In Restructuring the Chinese Economy, Michael Pettis outlines six paths that China can follow—the only logical paths that lead ultimately to. Avoiding the Fall: China’s Economic Restructuring. MICHAEL PETTIS. Copyright Date: Published by: Carnegie Endowment for International Peace. Avoiding the Fall has 98 ratings and 6 reviews. The days of rapid economic growth in China are over. Mounting debt and rising internal distortions mean t.

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Its accumulating debt will eventually force it to rebalance, if it does not do so on its own.

Much of what Beijing has achieved in the recent past has been made possible precisely because it had substantial debt. China was able to raise debt quickly and spawn investment that permitted it to circumvent the complications of its development model. Politics in China hindered the types of changes required to allow the country to keep growing in a positive manner.

Some of these issues include large alterations in interest rates, wages, currency, and legal structure, with, of course, political gain of the reimbursements of growth. Investment is important to the extent that the capital invested engineers growth, but it is not reasonable to assume that every single dollar that China spends on infrastructure or some arbitrary project will do so.


Avoiding the Fall: China’s Economic Restructuring by Michael Pettis

Additionally, the cost of investment in one sector of the Chinese economy may bounce back to a completely unrelated sector. In this sense, the burden of cost can be disproportionately spread across different facets of the economy.

It may be true that labor is cheap in China, but capital is cheaper, and can even be free or have a negative cost as a result of a negative interest rate. In the future, the thee of capital, or lack thereof, may force China to reconsider what it believes to be its most valuable economic asset.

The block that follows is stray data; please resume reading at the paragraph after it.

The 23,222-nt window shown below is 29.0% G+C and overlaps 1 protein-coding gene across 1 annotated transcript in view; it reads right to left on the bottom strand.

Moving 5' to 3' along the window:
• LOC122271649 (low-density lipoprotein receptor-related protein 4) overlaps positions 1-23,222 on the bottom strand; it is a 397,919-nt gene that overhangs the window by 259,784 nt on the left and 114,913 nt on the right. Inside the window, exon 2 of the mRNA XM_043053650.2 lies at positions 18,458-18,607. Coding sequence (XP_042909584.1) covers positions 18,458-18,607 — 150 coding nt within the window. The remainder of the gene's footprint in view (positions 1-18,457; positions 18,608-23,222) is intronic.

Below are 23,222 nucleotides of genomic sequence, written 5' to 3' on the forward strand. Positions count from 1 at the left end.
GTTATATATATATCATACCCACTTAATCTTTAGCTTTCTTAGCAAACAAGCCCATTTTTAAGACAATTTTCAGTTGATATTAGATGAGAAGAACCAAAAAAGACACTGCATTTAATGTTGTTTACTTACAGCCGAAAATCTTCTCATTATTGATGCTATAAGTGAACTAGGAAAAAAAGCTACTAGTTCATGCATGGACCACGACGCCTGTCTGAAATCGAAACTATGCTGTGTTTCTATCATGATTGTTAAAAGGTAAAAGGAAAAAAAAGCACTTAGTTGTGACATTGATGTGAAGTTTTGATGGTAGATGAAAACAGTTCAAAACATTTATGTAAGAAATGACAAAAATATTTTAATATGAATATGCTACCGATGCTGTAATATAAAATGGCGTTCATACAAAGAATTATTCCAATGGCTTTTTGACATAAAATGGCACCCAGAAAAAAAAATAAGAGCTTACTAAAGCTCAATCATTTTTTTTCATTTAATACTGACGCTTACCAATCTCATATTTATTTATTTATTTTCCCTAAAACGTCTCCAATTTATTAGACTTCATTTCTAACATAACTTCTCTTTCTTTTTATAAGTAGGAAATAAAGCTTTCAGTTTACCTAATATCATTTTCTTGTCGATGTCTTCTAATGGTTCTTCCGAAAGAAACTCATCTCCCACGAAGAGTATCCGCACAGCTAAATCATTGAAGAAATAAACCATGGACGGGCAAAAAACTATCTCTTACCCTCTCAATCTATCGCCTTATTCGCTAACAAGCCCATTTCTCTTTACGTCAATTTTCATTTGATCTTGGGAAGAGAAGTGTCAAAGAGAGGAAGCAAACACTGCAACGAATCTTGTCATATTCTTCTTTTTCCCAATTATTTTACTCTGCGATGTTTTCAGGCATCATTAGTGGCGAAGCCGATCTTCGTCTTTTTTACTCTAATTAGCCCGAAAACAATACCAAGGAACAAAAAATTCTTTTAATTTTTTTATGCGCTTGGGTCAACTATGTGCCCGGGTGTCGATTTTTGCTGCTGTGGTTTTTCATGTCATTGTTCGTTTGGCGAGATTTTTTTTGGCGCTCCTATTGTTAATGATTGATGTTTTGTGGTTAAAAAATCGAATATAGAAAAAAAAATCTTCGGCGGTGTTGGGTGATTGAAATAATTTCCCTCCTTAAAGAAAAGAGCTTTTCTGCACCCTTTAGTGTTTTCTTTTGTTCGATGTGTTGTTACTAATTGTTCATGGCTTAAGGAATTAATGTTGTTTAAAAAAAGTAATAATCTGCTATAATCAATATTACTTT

Avoiding the Fall: China’s Economic Restructuring – Michael Pettis – Google Books

Though China may benefit by making profits, in the end it will still be a producer economy; it will not be an inventor economy. The Asian Tigers, Western Europe, and North America may all be experiencing slower economic growth than China in the mivhael, but they also have more sustainable growth models, especially because they invent, patent, and sell their own products.

This leads into another key point: Will China start selling to its own people? If it does that, then it will need to return money to the household sector, which will decrease capital available for investment.


This closed-loop system may end up being extremely harmful to China in just a few years.

In light of these issues, Pettis brilliantly lays out the routes China can take while bearing in mind their limitations. If China is to rebalance, it must experience a surge in household wealth, whether that is at the expense of its GDP growth or high investment rates.

Some important routes include increasing interest rates to force up foreign exchange values of the michwel, transferring wealth from the state to the private sector by absorbing private-sector debt, or privatizing assets to increase household sector wealth. A few years ago, it would have been hard to believe that China could see economic stagnation, but now it is obvious.